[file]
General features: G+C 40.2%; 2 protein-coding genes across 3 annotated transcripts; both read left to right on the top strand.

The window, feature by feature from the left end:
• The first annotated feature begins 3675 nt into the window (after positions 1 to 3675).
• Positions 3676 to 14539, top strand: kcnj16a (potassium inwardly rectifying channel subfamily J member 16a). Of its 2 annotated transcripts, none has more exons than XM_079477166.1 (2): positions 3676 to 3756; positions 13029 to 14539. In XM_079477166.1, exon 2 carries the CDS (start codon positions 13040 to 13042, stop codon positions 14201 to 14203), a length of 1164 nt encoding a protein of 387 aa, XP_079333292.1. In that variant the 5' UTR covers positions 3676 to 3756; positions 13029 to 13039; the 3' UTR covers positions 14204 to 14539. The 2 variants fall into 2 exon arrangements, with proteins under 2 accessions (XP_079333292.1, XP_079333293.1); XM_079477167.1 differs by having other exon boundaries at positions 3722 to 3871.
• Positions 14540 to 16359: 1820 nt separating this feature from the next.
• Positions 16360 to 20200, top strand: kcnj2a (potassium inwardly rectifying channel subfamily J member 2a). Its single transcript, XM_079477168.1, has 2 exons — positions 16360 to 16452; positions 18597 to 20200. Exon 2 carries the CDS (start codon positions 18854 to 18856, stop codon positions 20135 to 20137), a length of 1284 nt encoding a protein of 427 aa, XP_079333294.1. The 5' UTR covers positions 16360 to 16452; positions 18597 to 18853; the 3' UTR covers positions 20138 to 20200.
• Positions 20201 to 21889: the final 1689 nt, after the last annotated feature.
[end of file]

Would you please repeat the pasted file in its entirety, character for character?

General features: G+C 40.2%; 2 protein-coding genes across 3 annotated transcripts; both read left to right on the top strand.

The window, feature by feature from the left end:
• The first annotated feature begins 3675 nt into the window (after positions 1 to 3675).
• Positions 3676 to 14539, top strand: kcnj16a (potassium inwardly rectifying channel subfamily J member 16a). Of its 2 annotated transcripts, none has more exons than XM_079477166.1 (2): positions 3676 to 3756; positions 13029 to 14539. In XM_079477166.1, exon 2 carries the CDS (start codon positions 13040 to 13042, stop codon positions 14201 to 14203), a length of 1164 nt encoding a protein of 387 aa, XP_079333292.1. In that variant the 5' UTR covers positions 3676 to 3756; positions 13029 to 13039; the 3' UTR covers positions 14204 to 14539. The 2 variants fall into 2 exon arrangements, with proteins under 2 accessions (XP_079333292.1, XP_079333293.1); XM_079477167.1 differs by having other exon boundaries at positions 3722 to 3871.
• Positions 14540 to 16359: 1820 nt separating this feature from the next.
• Positions 16360 to 20200, top strand: kcnj2a (potassium inwardly rectifying channel subfamily J member 2a). Its single transcript, XM_079477168.1, has 2 exons — positions 16360 to 16452; positions 18597 to 20200. Exon 2 carries the CDS (start codon positions 18854 to 18856, stop codon positions 20135 to 20137), a length of 1284 nt encoding a protein of 427 aa, XP_079333294.1. The 5' UTR covers positions 16360 to 16452; positions 18597 to 18853; the 3' UTR covers positions 20138 to 20200.
• Positions 20201 to 21889: the final 1689 nt, after the last annotated feature.